22.214.171.124 Mean Precipitation
Figure 11.2 and Table 11.1 illustrate some of the robust aspects of the precipitation response over Africa in the MMD-A1B projections. The fractional changes in annual mean precipitation in each of the 21 models are provided in Supplementary Material Figure S11.13. With respect to the most robust features (drying in the Mediterranean and much of southern Africa, and increases in rainfall in East Africa), there is qualitative agreement with the results in Hulme et al. (2001) and Ruosteenoja et al. (2003), which summarise results from the models available at the time of the TAR.
The large-scale picture is one of drying in much of the subtropics and an increase (or little change) in precipitation in the tropics, increasing the rainfall gradients. This is a plausible hydrological response to a warmer atmosphere, a consequence of the increase in water vapour and the resulting increase in vapour transport in the atmosphere from regions of moisture divergence to regions of moisture convergence (see Chapter 9 and Section 11.2.1).
The drying along Africa’s Mediterranean coast is a component of a larger-scale drying pattern surrounding the Mediterranean and is discussed further in the section on Europe (Section 11.3). A 20% drying in the annual mean is typical along the African Mediterranean coast in A1B by the end of the 21st century. Drying is seen throughout the year and is generated by nearly every MMD model. The drying signal in this composite extends into the northern Sahara, and down the West Coast as far as 15°N. The processes involved include increased moisture divergence and a systematic poleward shift of the storm tracks affecting the winter rains, with positive feedback from decreasing soil moisture in summer (see Section 11.3).
In southern Africa, a similar set of processes produces drying that is especially robust in the extreme southwest in winter, a manifestation of a much broader-scale poleward shift in the circulation across the South Atlantic and Indian Oceans. However, the drying is subject to the caveat that strong orographic forcing may result in locally different changes (as discussed in Section 126.96.36.199, Box 11.3). With the exception of the winter rainfall region in the southwest, the robust drying in winter corresponds to the dry season over most of the sub-continent and does not contribute to the bulk of the annual mean drying. More than half of the annual mean reduction occurs in the spring and is mirrored in some RCM simulations for this region (see below). To an extent, this can be thought of as a delay in the onset of the rainy season. This spring drying suppresses evaporation, contributing to the spring maximum in the temperature response.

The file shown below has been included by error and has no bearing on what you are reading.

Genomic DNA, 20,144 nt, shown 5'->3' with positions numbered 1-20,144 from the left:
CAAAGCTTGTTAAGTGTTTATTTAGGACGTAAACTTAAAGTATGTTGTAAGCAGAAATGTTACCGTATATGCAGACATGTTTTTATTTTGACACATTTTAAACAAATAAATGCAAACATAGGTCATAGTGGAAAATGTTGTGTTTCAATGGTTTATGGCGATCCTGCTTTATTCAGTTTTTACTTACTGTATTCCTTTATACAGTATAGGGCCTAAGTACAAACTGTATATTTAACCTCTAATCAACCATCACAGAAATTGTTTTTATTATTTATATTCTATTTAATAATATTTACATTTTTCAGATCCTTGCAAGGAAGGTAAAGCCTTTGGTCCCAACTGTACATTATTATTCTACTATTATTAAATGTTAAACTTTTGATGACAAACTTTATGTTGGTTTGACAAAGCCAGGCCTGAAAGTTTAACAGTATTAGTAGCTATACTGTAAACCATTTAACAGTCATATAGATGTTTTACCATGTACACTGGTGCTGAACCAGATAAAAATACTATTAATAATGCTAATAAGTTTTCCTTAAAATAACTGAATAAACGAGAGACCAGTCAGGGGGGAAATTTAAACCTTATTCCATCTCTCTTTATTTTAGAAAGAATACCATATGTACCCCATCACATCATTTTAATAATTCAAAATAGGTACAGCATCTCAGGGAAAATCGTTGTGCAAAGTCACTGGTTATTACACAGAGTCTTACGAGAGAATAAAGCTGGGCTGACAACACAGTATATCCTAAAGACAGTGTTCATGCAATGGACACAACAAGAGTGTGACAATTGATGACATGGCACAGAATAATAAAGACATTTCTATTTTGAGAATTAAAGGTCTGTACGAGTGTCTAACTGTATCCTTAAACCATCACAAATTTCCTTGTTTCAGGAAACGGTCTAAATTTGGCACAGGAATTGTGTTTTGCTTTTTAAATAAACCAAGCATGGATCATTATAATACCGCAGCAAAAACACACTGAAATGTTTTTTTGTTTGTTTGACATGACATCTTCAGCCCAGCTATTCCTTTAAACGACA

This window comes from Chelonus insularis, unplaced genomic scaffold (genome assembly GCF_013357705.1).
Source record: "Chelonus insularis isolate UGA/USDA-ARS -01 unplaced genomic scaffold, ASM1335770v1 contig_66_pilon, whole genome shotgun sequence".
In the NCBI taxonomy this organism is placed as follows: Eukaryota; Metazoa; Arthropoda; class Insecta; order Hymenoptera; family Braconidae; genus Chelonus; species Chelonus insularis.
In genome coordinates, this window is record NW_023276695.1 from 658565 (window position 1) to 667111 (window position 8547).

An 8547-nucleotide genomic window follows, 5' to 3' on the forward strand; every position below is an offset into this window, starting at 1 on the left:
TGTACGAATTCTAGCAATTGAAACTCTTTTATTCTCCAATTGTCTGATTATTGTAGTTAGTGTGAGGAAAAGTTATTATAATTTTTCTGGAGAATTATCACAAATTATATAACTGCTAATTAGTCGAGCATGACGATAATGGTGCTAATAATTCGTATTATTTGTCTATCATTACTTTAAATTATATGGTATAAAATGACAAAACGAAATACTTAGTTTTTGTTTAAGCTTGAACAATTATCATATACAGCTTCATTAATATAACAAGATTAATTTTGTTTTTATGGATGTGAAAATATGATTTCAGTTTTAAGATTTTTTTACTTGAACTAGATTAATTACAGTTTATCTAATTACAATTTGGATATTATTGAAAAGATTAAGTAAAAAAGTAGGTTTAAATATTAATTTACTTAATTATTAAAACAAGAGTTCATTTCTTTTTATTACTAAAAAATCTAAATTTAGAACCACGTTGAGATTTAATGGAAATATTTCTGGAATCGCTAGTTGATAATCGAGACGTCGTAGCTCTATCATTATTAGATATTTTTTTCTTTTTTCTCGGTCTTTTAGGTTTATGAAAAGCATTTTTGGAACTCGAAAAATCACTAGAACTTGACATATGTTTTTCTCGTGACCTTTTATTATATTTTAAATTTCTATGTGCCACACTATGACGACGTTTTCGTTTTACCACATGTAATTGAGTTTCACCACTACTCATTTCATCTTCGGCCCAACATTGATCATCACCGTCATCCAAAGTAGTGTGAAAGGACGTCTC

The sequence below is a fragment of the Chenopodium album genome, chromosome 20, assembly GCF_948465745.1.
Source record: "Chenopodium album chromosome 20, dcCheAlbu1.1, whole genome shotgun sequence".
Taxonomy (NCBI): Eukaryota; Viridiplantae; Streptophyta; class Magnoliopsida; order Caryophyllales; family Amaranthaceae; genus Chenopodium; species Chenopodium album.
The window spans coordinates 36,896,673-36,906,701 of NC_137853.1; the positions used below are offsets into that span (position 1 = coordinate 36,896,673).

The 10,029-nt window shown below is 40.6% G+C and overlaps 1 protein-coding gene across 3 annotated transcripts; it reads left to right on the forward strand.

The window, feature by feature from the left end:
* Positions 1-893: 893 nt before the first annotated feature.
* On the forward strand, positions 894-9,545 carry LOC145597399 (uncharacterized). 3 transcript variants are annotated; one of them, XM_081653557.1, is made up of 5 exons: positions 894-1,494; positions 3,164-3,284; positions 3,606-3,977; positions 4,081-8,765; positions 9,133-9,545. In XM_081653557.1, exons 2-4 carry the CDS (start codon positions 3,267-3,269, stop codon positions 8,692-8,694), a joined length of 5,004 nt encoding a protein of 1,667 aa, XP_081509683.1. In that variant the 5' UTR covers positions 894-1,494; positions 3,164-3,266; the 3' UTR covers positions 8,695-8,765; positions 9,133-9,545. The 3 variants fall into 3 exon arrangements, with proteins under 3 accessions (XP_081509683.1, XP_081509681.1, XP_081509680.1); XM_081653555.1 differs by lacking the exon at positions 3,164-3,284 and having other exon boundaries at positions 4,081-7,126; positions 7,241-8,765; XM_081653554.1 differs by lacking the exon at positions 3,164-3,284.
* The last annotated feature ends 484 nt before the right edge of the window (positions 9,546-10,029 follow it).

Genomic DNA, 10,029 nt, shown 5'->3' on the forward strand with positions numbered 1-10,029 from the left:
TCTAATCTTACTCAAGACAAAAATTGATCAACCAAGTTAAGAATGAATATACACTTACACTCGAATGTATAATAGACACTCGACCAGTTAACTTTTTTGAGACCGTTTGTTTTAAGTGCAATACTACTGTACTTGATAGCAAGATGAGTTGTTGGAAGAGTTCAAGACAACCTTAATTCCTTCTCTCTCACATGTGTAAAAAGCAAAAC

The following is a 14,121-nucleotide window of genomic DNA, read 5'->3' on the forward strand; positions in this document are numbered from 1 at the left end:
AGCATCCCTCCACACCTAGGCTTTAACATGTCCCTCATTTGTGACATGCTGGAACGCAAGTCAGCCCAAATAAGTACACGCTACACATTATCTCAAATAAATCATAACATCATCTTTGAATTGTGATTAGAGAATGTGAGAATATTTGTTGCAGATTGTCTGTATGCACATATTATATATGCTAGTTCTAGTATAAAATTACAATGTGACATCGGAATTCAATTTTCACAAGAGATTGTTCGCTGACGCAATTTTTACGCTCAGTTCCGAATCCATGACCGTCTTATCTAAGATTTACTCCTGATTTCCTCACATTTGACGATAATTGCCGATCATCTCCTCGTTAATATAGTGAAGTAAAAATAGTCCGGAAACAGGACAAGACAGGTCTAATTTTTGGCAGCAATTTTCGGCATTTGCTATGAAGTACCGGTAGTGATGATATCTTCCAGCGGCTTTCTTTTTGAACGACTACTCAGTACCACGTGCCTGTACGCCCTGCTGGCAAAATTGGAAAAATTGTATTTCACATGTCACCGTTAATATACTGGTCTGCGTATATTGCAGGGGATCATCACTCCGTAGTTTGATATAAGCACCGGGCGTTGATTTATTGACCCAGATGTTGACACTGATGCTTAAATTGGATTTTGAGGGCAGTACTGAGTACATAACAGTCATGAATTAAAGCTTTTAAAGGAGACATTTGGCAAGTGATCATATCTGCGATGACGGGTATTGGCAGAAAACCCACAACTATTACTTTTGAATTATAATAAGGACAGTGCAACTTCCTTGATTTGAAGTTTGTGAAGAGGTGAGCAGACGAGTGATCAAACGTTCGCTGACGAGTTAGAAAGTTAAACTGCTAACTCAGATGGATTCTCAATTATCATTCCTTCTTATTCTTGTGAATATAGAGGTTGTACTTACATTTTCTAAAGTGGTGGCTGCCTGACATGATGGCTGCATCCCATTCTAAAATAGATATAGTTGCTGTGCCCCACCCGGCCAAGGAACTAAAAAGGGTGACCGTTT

The increase in rainfall in East Africa, extending into the Horn of Africa, is also robust across the ensemble of models, with 18 of 21 models projecting an increase in the core of this region, east of the Great Lakes. This East African increase is also evident in Hulme et al. (2001) and Ruosteenoja et al. (2003). The Guinean coastal rain belts and the Sahel do not show as robust a response. A straight average across the ensemble results in modest moistening in the Sahel with little change on the Guinean coast. The composite MMD simulations have a weak drying trend in the Sahel in the 20th century that does not continue in the future projections (Biasutti and Giannini, 2006; Hoerling, et al., 2006), implying that the weak 20th-century drying trend in the composite 20th-century simulations is unlikely to be forced by greenhouse gases, but is more likely forced by aerosols, as in Rotstayn and Lohmann (2002), or a result of low-frequency internal variability of the climate.